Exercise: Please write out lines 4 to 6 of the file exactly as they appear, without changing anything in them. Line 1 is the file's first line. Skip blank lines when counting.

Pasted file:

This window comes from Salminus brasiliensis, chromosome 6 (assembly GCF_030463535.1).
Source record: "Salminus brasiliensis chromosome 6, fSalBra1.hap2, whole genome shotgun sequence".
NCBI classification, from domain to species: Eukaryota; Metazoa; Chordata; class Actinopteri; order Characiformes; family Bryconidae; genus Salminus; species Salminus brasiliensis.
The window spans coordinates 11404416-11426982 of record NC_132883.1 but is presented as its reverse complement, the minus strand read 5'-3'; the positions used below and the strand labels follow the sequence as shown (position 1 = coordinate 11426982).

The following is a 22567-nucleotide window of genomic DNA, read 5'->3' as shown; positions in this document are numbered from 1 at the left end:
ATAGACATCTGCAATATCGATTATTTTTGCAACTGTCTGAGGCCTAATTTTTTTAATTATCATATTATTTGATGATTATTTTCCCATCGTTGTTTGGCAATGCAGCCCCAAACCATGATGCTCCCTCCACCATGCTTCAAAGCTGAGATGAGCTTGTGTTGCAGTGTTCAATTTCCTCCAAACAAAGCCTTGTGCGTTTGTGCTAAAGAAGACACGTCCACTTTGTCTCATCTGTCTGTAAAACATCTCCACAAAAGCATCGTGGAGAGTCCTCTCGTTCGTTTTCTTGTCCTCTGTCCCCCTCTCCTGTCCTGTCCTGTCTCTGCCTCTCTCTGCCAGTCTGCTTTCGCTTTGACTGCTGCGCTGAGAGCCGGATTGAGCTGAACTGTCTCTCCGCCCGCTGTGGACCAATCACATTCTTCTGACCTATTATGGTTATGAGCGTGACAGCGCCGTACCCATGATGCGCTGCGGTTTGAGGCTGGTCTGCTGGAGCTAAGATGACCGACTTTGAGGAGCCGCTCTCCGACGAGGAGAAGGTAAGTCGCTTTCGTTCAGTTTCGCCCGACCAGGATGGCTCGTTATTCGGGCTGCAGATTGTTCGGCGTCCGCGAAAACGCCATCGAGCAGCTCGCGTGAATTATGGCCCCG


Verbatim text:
The window spans coordinates 11404416-11426982 of record NC_132883.1 but is presented as its reverse complement, the minus strand read 5'-3'; the positions used below and the strand labels follow the sequence as shown (position 1 = coordinate 11426982).

The following is a 22567-nucleotide window of genomic DNA, read 5'->3' as shown; positions in this document are numbered from 1 at the left end:
ATAGACATCTGCAATATCGATTATTTTTGCAACTGTCTGAGGCCTAATTTTTTTAATTATCATATTATTTGATGATTATTTTCCCATCGTTGTTTGGCAATGCAGCCCCAAACCATGATGCTCCCTCCACCATGCTTCAAAGCTGAGATGAGCTTGTGTTGCAGTGTTCAATTTCCTCCAAACAAAGCCTTGTGCGTTTGTGCTAAAGAAGACACGTCCACTTTGTCTCATCTGTCTGTAAAACATCTCCACAAAAGCATCGTGGAGAGTCCTCTCGTTCGTTTTCTTGTCCTCTGTCCCCCTCTCCTGTCCTGTCCTGTCTCTGCCTCTCTCTGCCAGTCTGCTTTCGCTTTGACTGCTGCGCTGAGAGCCGGATTGAGCTGAACTGTCTCTCCGCCCGCTGTGGACCAATCACATTCTTCTGACCTATTATGGTTATGAGCGTGACAGCGCCGTACCCATGATGCGCTGCGGTTTGAGGCTGGTCTGCTGGAGCTAAGATGACCGACTTTGAGGAGCCGCTCTCCGACGAGGAGAAGGTAAGTCGCTTTCGTTCAGTTTCGCCCGACCAGGATGGCTCGTTATTCGGGCTGCAGATTGTTCGGCGTCCGCGAAAACGCCATCGAGCAGCTCGCGTGAATTATGGCCCCG